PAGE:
SPRINGFIELD -- A month after saying it would proceed with an Aug. 31 closure of the Fox Valley Adult Transition Center in Aurora, Gov. Pat Quinn's office now says it is keeping the facility open.
Lawmakers provided money to keep it open in the budget they sent to Quinn this year, but ultimately, the fate of facilities is in the governor's hands.
The center houses about 130 women who are trying to make the transition between the prison system and life in the community. Quinn wanted to close the center, which costs about $2.6 million a year to operate, and use electronic monitoring to keep track of offenders instead.
Quinn budget spokeswoman Kelly Kraft said the administration took a close look and decided to keep it open.
"The facilities in Peoria and Fox Valley have the highest job placement for individuals per capita, which (allows) the state to receive the best return on its investment at these facilities when it comes to safely transitioning these individuals back into the community," Kraft said.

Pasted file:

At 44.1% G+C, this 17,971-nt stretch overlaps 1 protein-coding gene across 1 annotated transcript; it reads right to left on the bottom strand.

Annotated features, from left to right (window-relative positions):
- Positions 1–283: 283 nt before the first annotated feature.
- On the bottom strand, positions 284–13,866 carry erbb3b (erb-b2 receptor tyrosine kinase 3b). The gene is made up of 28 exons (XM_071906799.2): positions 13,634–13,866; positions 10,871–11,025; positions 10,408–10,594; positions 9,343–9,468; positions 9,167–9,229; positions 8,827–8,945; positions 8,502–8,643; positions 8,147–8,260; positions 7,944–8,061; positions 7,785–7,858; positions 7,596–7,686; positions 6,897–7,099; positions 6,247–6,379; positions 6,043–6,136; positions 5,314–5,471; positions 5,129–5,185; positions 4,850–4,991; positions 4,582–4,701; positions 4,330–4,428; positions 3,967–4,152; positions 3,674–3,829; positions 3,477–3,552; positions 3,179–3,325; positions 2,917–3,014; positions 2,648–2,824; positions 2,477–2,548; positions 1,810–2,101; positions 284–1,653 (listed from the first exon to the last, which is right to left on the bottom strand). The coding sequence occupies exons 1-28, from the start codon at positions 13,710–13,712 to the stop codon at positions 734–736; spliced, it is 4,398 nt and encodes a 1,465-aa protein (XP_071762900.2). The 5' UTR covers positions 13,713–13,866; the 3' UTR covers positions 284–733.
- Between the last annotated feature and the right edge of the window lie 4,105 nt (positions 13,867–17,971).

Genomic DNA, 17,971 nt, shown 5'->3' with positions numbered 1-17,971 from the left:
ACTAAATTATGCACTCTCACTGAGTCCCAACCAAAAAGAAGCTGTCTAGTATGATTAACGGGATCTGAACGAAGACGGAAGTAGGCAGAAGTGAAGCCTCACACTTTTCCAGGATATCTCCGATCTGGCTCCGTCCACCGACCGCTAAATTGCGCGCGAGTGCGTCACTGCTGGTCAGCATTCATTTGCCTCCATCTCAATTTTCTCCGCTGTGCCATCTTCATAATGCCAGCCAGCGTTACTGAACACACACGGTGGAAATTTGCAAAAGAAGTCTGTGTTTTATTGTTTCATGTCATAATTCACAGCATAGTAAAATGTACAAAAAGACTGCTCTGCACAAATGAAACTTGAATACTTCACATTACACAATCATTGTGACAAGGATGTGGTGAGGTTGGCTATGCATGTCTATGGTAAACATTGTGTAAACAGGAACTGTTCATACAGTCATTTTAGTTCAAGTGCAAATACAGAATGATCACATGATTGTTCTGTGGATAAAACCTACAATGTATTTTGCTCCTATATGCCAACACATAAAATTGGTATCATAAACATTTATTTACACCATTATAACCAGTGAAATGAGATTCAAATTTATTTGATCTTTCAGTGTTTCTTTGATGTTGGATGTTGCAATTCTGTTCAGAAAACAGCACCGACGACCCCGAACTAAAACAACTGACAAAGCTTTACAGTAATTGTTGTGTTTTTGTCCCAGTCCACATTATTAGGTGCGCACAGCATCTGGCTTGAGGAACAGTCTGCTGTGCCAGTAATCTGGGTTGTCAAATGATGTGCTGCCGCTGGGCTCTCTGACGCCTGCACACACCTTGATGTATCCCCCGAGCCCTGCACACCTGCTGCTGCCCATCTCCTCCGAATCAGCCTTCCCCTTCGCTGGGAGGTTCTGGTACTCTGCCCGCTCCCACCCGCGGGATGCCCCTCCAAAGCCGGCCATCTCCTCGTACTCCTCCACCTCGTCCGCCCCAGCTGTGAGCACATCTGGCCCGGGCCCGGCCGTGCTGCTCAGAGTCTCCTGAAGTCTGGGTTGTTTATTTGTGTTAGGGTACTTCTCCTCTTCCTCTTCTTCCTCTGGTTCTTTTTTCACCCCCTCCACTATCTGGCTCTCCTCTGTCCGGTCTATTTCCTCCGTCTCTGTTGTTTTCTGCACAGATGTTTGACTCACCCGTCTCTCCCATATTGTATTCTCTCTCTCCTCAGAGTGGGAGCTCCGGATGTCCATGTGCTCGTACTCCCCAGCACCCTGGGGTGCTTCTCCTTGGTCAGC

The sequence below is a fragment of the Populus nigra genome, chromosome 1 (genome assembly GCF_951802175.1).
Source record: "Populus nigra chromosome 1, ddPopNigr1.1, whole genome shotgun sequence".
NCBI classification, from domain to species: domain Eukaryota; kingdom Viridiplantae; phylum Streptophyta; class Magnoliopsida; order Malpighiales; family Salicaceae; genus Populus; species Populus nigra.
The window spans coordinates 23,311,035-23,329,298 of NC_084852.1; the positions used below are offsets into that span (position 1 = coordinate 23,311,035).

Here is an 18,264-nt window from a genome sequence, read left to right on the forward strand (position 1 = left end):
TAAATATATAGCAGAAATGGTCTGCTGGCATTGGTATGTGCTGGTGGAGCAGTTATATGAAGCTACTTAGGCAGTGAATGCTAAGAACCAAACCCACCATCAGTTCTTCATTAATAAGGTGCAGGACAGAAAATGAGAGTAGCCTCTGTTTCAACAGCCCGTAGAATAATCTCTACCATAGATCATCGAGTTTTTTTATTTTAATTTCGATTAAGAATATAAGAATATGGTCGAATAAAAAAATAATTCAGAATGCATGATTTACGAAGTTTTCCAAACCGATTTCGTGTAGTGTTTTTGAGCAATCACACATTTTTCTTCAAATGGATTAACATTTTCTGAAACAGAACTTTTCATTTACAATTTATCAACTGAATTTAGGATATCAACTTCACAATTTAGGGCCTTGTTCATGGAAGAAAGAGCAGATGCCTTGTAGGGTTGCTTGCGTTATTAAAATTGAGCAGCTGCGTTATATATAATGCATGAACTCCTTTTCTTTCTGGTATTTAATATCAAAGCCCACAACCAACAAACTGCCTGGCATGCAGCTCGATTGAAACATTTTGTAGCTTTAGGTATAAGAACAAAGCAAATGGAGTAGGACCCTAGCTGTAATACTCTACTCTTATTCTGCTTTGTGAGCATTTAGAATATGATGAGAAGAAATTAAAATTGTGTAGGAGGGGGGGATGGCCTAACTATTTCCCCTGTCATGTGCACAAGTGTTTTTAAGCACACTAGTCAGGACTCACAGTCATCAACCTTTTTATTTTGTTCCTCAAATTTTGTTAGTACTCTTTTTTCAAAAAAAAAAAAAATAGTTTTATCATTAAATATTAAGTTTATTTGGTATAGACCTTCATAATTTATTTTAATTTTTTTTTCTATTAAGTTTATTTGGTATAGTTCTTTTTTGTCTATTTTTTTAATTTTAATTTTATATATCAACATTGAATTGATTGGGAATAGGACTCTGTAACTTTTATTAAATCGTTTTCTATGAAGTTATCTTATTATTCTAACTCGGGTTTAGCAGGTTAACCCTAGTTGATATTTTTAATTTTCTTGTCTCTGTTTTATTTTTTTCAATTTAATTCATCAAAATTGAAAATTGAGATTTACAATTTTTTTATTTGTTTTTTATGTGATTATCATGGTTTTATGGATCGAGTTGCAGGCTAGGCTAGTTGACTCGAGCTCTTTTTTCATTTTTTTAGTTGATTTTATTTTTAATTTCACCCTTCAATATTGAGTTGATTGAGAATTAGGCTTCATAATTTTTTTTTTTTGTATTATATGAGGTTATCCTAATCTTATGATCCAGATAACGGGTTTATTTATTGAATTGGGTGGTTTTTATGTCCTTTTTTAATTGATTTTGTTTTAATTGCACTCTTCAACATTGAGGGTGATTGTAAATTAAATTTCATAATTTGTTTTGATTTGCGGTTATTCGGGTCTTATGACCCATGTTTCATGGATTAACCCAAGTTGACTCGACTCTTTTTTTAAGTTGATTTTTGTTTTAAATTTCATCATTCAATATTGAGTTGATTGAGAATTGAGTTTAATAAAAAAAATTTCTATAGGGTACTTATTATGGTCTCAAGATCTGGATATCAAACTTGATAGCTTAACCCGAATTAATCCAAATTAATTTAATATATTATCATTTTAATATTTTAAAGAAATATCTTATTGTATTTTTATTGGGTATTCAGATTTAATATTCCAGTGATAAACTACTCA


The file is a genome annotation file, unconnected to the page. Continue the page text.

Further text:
She also noted that the Aurora facility is the state's only female transition center. Quinn will also keep the center in Peoria open.
Quinn's plan to close the Aurora center and several others in the state was part of a plan to save $18.8 million that dates back to his original budget proposal this spring.
Quinn's facility closure plans have been a fiery controversy as downstate lawmakers fight hard to keep open prisons the governor has targeted. On Saturday, Quinn removed money from the state budget for some of those prisons.
The adult transition center closures have often been less controversial but still important to local officials.
State Sen. Linda Holmes, an Aurora Democrat, has been trying all year to persuade the governor to keep the center open.
"I am writing letters," she said. "I am fighting to keep it open."